Musings and Mirth
The one thing my mother always told me when I was a little girl was that I was “too sensitive.” I knew it early on because I hated going to school because I hated the feelings it seemed to stir in me. I was never carefree. I never stopped worrying. It was only later that I learned how to turn that sensitivity, or whatever the hell it was, around to good things it could do – like the ability to throw my head back with laughter – to laugh with abandon is, I’ve come to find, a rarity. I learned how to laugh from my mother whose own emotions get the better of her most days. She can turn on a flash from being wildly giddy with laughter to being angry enough to throw something, slam something or smash something, to being upset enough to audibly ugly cry while watching something on TV. Despite her irritation with what she considered to be my weakness, my own mother, god love her, is overly sensitive too.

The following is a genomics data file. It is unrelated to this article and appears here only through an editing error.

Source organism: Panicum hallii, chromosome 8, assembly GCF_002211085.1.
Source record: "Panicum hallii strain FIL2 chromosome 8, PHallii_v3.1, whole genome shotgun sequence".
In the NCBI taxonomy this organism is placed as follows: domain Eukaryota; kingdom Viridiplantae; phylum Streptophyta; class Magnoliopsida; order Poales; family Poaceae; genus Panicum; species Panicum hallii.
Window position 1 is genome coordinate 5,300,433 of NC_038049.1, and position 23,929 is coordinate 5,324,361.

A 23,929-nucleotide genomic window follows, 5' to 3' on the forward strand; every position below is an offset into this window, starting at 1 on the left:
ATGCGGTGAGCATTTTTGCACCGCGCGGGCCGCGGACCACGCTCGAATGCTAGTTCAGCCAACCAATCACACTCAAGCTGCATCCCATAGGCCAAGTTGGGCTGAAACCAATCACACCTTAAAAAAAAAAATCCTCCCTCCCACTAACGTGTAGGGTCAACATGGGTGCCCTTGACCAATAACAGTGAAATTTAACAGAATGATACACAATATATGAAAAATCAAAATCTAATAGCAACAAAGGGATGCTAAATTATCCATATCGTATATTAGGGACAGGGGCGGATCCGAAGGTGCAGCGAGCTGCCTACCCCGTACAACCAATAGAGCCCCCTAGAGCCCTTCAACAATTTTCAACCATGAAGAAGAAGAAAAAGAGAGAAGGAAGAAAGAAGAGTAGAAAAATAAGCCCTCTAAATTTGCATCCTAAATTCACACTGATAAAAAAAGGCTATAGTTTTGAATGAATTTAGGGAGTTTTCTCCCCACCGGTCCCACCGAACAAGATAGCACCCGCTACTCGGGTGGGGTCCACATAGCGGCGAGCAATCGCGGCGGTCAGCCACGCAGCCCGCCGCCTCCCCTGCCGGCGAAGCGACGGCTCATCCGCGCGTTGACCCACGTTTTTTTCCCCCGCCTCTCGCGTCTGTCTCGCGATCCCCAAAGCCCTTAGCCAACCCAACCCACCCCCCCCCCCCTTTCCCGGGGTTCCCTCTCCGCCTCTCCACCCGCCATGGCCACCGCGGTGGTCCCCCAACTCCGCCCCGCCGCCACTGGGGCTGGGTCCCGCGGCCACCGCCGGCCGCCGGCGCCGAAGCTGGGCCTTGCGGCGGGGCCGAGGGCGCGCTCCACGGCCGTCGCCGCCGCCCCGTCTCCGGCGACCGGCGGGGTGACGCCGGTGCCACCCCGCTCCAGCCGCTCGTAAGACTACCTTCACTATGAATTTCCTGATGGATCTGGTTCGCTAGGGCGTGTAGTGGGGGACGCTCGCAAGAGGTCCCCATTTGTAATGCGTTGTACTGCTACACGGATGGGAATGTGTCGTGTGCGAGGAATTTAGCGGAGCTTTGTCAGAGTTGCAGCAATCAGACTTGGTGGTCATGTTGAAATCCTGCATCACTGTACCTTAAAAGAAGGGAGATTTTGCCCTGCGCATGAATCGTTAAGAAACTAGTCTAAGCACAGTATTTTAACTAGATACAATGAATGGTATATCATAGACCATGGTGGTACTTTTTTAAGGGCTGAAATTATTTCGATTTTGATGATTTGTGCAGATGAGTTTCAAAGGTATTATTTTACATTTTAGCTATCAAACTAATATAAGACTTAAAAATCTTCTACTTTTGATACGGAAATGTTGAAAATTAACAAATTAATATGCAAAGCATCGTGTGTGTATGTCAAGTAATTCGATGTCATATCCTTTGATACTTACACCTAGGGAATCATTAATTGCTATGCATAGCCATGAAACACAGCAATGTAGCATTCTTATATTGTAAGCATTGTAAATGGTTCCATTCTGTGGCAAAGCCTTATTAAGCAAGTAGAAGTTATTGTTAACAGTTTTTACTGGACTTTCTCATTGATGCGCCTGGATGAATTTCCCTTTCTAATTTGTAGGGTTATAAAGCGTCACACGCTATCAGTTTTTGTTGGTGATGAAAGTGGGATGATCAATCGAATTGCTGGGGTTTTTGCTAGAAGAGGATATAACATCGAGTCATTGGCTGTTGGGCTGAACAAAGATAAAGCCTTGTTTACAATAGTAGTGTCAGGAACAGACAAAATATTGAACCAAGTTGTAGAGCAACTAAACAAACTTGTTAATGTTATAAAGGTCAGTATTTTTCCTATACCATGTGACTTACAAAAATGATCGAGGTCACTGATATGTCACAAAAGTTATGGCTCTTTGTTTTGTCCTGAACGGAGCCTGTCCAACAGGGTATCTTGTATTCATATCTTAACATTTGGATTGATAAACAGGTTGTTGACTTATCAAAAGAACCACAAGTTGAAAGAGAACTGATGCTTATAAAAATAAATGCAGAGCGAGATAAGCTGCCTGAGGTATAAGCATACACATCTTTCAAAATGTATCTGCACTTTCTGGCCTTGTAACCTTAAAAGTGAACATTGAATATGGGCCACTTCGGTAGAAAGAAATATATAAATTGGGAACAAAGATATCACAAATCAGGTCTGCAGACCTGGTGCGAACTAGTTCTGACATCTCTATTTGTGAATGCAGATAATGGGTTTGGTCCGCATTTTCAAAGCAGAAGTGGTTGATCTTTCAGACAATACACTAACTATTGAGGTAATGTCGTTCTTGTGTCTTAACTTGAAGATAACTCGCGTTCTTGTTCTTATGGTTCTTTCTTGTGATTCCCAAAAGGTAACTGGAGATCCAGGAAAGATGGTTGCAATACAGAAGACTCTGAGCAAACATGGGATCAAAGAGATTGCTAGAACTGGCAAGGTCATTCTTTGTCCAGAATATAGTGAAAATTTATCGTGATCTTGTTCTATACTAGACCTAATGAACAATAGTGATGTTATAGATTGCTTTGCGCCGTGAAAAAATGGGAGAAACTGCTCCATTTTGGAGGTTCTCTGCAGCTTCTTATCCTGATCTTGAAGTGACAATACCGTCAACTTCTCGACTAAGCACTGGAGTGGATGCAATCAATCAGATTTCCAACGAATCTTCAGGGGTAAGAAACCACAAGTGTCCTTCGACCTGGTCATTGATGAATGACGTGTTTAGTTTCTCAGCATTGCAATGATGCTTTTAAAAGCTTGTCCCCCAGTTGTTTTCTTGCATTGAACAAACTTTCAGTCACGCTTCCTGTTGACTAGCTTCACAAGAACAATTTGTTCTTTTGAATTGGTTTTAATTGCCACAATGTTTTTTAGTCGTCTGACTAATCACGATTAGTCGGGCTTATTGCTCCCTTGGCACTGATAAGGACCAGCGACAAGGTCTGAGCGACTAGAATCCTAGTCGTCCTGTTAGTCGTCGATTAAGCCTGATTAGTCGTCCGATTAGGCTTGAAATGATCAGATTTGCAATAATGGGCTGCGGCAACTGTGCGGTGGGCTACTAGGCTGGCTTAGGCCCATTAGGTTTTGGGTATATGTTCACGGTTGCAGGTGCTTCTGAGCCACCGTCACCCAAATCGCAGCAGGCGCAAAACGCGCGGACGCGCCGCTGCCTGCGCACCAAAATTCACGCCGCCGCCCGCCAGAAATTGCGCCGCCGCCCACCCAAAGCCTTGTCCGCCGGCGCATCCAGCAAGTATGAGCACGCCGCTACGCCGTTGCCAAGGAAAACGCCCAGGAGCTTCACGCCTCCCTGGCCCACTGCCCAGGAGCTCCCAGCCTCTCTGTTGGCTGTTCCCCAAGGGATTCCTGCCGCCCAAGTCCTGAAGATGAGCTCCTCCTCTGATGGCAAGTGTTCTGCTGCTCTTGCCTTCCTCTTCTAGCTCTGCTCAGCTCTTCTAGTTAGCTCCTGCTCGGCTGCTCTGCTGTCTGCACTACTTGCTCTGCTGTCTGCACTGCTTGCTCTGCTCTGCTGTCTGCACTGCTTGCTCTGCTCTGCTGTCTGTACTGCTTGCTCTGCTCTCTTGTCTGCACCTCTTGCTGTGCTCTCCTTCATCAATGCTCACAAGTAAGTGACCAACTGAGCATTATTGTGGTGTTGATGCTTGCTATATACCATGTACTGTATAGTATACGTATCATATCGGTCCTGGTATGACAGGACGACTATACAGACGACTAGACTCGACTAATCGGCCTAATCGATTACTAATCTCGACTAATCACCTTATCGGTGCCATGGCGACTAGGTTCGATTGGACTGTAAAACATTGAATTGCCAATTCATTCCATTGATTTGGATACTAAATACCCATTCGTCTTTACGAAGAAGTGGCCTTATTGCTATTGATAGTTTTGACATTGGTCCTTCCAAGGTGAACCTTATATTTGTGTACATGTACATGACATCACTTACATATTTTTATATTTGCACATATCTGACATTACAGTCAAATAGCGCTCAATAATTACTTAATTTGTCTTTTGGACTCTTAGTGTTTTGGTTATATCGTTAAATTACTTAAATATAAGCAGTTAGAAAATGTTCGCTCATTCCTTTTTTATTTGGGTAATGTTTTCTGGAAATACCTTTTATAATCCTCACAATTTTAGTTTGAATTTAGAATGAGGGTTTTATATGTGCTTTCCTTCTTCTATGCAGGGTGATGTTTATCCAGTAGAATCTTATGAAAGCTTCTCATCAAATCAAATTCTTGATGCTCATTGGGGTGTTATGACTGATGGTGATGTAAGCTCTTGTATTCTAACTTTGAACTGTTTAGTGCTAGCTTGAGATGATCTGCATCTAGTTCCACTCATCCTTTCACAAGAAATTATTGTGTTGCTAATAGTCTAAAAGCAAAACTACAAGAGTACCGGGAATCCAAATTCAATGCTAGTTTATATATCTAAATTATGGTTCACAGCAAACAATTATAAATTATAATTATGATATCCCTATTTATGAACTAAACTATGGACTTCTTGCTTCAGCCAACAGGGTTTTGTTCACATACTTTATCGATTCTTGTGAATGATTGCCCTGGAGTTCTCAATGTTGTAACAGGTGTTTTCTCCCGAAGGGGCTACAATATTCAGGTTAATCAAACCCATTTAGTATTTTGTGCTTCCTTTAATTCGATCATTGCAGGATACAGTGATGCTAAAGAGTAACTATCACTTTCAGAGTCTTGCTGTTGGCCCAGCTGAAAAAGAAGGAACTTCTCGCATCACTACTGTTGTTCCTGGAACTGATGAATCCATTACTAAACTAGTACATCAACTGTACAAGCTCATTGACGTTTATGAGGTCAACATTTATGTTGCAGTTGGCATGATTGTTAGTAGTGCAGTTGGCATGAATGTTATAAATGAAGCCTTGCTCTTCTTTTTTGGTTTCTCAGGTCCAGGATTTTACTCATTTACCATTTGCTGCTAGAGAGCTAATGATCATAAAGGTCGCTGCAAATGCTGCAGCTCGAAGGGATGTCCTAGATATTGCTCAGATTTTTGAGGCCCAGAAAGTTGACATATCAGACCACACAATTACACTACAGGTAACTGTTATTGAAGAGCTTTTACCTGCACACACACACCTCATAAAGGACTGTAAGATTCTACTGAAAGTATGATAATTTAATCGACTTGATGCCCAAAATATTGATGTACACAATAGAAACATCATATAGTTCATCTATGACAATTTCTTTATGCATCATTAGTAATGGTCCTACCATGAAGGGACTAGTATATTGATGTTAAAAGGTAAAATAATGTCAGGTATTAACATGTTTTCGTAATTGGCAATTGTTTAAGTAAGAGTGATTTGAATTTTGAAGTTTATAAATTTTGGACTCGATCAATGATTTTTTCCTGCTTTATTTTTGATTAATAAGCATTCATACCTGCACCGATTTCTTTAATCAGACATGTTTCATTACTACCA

People like me turn to drugs or drink. People like me overeat into oblivion, or throw it all up later. People like me watch TV. People like me stay in unhappy marriages because it is so much better than the alternative, being deserted and alone. People like me turn to sex to stay present and attended to. People like me adopt a lot of cats. People like me cry late into the night, holding onto some kind of pain that somehow keeps from facing truths.
And yet, it’s so much harder to just face the day: stone cold sober, ready for honest interaction with self and others. And all of this would be greatly possible, all of it would be kind of easy, were it not for the internet — because the internet holds too much information. And that information can send you down a rabbit hole or two and it can bring back into your life stuff that has no business being there. You can find almost anything you want to find if you know how to look. And it’s best not to look. But when you find yourself making that decision to start typing names into google — and you start reading little bits of clues people have inadvertently left behind – that’s when the internet becomes your enemy. That’s when it’s time to close the computer and concentrate on something else – reading, gardening, pilates…